The European Central Bank raised interest rates by half a percentage point, sticking to its goal of fighting inflation despite financial turmoil caused by US bank failures and concerns about Credit Suisse.
The ECB’s decision to raise its benchmark deposit rate to 3 percent from 2.5 percent was in line with what it had been signaling since last week. However, rate-setters have dropped their commitment to “substantially raising interest rates at a steady pace” since the last policy statement, indicating they are unsure of how much they will raise borrowing costs.
The central bank also cut its inflation forecast, but said price pressures were still “projected to remain very high for a very long time”.
The euro initially fell 0.2 percent to $1.055 against the dollar, but then rebounded.
Plans for a half-point increase have been thrown into doubt by recent panic in the banking sector, which some observers believe should persuade the central bank to hold back or raise borrowing costs by a small amount.
Pledging to adopt a “data-driven” approach to future decisions, the ECB said it was “closely monitoring current market tensions and stands ready to respond as necessary to maintain price stability and financial stability”.
Meeting as the first major central bank since the collapse of Silicon Valley Bank and Signature Bank last week, which cast doubt on the stability of the global financial system, the ECB’s decision will be read as an early test of policymakers’ appetite to keep raising rates. Stress on banks.
The US Federal Reserve and the Bank of England are due to meet with analysts next week to discuss whether they will continue to raise rates or take a wait-and-see approach as turmoil in the banking sector develops.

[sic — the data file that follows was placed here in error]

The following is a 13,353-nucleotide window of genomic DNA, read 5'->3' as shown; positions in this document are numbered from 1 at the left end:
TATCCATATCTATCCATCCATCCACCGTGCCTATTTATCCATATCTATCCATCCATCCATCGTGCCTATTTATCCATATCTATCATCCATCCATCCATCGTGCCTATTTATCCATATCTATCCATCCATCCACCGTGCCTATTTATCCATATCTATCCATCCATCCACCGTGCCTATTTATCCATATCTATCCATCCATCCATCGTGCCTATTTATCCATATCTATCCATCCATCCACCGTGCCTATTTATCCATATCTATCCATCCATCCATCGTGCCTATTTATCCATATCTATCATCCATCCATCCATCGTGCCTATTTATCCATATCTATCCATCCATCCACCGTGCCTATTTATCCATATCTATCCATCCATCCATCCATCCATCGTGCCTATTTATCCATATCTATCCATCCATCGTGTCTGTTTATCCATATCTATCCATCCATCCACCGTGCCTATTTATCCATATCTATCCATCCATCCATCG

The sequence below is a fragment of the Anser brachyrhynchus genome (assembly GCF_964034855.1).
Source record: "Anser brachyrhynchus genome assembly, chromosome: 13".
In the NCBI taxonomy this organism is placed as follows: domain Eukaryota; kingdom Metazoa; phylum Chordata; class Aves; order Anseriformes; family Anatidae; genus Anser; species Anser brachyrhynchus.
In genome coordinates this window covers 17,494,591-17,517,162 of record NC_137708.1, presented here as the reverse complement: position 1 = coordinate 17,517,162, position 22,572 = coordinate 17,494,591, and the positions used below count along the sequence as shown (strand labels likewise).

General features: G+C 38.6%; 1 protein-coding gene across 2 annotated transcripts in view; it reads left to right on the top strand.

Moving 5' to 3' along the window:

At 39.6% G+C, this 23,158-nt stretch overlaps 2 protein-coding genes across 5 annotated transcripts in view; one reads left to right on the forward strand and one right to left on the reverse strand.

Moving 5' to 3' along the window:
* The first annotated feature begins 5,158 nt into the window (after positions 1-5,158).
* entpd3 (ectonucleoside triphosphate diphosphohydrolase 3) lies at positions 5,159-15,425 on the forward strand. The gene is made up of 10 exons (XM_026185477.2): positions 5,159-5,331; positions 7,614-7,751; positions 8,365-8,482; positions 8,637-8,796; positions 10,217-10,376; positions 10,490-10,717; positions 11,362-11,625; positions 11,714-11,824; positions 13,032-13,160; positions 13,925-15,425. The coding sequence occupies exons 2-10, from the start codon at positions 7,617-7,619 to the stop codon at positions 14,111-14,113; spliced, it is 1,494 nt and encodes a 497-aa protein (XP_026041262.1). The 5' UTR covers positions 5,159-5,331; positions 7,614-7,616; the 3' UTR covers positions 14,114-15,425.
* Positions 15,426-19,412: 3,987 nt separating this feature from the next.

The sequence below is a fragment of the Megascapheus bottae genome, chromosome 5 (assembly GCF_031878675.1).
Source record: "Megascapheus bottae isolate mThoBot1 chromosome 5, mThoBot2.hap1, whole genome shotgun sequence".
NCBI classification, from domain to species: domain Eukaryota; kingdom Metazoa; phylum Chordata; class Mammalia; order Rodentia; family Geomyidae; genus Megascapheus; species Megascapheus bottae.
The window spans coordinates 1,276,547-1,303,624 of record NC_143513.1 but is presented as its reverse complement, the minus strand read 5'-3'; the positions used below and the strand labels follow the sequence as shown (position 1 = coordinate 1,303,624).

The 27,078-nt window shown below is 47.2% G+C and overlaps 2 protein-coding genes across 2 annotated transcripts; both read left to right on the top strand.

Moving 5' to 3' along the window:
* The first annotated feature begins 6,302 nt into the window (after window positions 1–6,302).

Shares in Credit Suisse and other European banks pared some earlier losses on Thursday after Switzerland’s second-biggest lender said it would borrow up to SFr50bn ($54bn) from the Swiss central bank and buy back SFr3bn of its debt in a boost effort. Liquidity and calm investors.
The ECB said eurozone banks were “resilient with strong capital and liquidity positions”, while emphasizing tools to “provide liquidity support” if needed.
The central bank cut its inflation forecast for this year to 5.3 percent from 6.3 percent expected in December and to 2.9 percent for next year from 3.4 percent.
It predicted that price growth in 2025 would also be slightly lower than expected but would remain at 2.1 percent, below its 2 percent target. Core inflation, a measure that excludes energy and food prices, will be higher than expected at 4.6 percent this year, indicating that more policy tightening may be needed.
The forecasts do not include the impact of the recent banking crisis, which analysts believe could reduce the need for the ECB to raise rates by making lenders more conservative, reducing credit supply and cooling price pressures.
Economists said the recent chaos in the US and European banking sectors means central banks are entering a new phase in their efforts to curb decades of high inflation and must now balance monetary tightening with measures to maintain financial stability.
Krishna Guha, head of policy and central bank strategy at US investment bank Evercore ISI, said rate-setters will have to show they can “walk and chew gum at the same time – addressing financial stability concerns with financial stability tools while keeping rates Uses rates to control inflation and thus avoid monetary dominance”.
Sandra Flippen, chief economist at Dutch bank ABN AMRO, said that until last week equity investors were assuming “everything was fine and goldilocks”. “We are now waking up to the fact that historical inflation and historical hiking trails for more than a year are not low risk but high risk environments and yes, incidents do happen in such environments.”
Jack Allen-Reynolds, an economist at research group Capital Economics, said the ECB had chosen “the riskiest of the options available”, adding that “there is still a lot of uncertainty about whether other banks will be caught in the storm”.
Thursday’s decision means the ECB has raised its benchmark rate by 3.5 percentage points since last summer – an unprecedented tightening of policy – as it tries to bring down eurozone inflation from 8.5 percent in February to its 2 percent target.
Additional reporting by George Steer